A reflection by Fr. John Carten, SFM, on the Fourth Monday of Easter, Acts 11.1-18; John 10.11-18

Ecuador. Photo by Philippe Henry.

Today we hear the continuation of the passage from John’s Gospel describing Jesus as the Good Shepherd.

Again the emphasis is on the incredible love that Jesus has as a shepherd for all. The life of a shepherd in Israel was dangerous work because of attacks both by robbers and by wolves. Many shepherds lost their lives defending the sheep that they loved. Hired help would often run away to save their own lives. Jesus tells us he is not like that. He is with us for the long haul. The depth of his love is shown by the fact that Jesus willingly lays down his life for us.

Jesus uses another description to elevate the love he has towards us to a whole new level of intensity. He says, “I know my own and my own know me, just as the Father knows me and I know the Father.” (John 10.14-15)

To know means to love deeply. It is impossible for us to grasp the incredible relationship of love that is shared between Father, Son, and Spirit. Yet Jesus is reminding us that this is the same love that he has towards us, his sheep.

Finally, he lets us knows that this is not an exclusive kind of love but an inclusive one. “I have other sheep that do not belong to this fold. I must bring them also and they will listen to my voice.” (John 10.16)

Biblical scholar Raymond E. Brown, in one of his books on John’s Gospel called “The Community of the Beloved Disciple,” says that various ideas are developed here. “Other sheep” first of all referred to Christians of the Apostolic Churches centred around Peter’s memory. These Christians were later joined by the Johannine Christians, centred around the beloved disciple, to become the one great Church of Christians.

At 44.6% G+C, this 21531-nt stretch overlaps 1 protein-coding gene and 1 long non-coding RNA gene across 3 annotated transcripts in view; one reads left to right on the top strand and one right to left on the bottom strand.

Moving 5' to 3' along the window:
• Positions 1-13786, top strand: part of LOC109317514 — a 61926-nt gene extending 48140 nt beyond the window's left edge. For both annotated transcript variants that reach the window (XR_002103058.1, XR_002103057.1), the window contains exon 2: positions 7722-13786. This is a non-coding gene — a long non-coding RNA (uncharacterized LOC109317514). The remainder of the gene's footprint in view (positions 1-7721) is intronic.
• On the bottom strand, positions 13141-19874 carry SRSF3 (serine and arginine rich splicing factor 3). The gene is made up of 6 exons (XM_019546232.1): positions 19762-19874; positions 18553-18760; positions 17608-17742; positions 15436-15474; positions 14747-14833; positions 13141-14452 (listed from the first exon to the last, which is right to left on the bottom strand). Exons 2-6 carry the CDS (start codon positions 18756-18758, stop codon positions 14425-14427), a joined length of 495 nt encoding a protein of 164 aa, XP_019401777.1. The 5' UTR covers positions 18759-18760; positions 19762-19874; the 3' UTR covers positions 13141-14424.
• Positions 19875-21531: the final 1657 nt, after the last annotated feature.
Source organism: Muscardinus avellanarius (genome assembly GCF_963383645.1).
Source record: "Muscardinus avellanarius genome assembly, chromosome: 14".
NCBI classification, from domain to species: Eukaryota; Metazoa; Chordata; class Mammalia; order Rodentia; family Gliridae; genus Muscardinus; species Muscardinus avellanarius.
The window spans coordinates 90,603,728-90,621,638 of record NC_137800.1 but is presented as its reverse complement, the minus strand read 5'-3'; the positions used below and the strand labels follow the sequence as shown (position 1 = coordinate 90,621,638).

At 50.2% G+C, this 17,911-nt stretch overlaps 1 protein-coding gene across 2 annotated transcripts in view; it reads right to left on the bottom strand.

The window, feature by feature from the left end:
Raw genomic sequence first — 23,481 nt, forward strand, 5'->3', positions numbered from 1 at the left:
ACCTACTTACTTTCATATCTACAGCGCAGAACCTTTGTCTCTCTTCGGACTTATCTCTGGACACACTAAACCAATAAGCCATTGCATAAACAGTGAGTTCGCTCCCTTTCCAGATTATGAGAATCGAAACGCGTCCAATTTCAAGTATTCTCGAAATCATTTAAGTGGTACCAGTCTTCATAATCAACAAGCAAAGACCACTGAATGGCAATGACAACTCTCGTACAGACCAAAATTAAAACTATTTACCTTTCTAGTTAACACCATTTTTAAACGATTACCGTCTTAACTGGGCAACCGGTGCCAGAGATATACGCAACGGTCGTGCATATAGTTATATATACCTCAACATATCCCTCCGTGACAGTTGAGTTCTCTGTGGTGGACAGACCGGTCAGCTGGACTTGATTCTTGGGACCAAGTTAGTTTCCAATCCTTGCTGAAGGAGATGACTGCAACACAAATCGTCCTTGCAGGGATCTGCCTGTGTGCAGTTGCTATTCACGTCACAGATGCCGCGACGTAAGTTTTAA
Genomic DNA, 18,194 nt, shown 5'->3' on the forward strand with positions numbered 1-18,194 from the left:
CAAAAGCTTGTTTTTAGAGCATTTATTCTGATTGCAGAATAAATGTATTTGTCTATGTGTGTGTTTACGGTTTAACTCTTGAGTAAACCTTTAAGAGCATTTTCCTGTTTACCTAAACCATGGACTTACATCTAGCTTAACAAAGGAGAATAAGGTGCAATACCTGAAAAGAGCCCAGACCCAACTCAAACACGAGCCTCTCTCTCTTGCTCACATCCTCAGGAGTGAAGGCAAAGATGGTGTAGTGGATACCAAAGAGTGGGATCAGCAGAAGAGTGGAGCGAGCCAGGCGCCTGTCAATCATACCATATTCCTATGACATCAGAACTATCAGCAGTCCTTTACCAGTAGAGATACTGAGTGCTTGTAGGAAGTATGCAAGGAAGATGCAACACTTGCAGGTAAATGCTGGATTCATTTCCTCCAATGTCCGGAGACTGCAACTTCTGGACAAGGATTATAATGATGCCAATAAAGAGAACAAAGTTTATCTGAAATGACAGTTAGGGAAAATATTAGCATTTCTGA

From the standpoint of his Jewish followers, Jesus is also referring to the many Gentiles that He was to gather into his flock.

Today we can also look at it in terms of all those people who are not Christians but who live in accordance with the gospels and who live by the values of the kingdom even though many of them have never heard of Christ.

“I have other sheep that do not belong to this fold. I must bring them also and they will listen to my voice.” (John 10.16)

By his words, Christ is saying that he will gather us all together into the kingdom of God, into the relationship of love.

In the reading from Acts today, of the experience of Peter and the early Church, we are given a very concrete example of how these words of Jesus were realized.

Peter goes to Jerusalem to share his experience in the house at Jaffa (Joppa) and later in the home of the Gentile Cornelius in Caesarea. The Spirit has led Peter to see that all food is sacred and is a blessing from God, thereby opening up the path of table fellowship between Jews and Gentile Christians.

Then Peter is led to the home of the Roman centurion, Cornelius, where right before Peter’s eyes the Gentiles are given the gift of the Holy Spirit. This is in fact an extension to the Gentiles of the event that various Jews experienced at Pentecost. “God gave them the same gift that he gave to us.” (Acts 11.17)

These events challenge us to recognize and be open to how God is working in new ways through the Spirit, among people in our times, to bring all nations into a unity in Christ. “That they may all be one as we are one.”

We are challenged to see that we, too, must be open to learning from other Catholics or Christians who see things differently than we do. And we must be open to learning from people of other faiths or people of no faith, to see how the Spirit may be working through them to lead us deeper into the truth.

Our God is inclusive and so are we challenged to be the same.